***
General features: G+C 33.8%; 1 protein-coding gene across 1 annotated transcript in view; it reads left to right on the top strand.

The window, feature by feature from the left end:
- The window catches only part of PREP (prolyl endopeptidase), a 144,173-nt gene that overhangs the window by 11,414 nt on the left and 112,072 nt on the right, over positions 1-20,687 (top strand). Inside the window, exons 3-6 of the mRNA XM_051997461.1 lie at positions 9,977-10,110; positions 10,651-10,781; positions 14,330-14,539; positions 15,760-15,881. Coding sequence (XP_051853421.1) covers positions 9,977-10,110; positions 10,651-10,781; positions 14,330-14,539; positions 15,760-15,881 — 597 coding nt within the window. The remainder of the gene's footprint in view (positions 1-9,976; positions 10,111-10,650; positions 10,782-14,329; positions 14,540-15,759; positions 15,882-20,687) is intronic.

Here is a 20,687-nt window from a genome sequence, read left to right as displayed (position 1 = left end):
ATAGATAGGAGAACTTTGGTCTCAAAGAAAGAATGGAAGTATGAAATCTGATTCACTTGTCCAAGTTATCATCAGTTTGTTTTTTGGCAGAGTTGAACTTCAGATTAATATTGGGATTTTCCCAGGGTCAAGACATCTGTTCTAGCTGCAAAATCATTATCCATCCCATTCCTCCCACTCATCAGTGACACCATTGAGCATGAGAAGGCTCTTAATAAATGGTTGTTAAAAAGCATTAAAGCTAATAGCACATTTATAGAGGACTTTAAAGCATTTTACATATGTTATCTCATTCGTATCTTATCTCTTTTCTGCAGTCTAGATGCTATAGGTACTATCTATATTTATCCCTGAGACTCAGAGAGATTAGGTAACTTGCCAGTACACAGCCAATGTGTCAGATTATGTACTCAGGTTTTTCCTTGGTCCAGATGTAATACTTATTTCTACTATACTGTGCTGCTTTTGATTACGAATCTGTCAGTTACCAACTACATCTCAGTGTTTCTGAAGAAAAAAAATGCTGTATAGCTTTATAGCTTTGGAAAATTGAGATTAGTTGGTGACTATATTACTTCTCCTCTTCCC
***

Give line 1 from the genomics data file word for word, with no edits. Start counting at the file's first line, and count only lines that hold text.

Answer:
General features: G+C 33.8%; 1 protein-coding gene across 1 annotated transcript in view; it reads left to right on the top strand.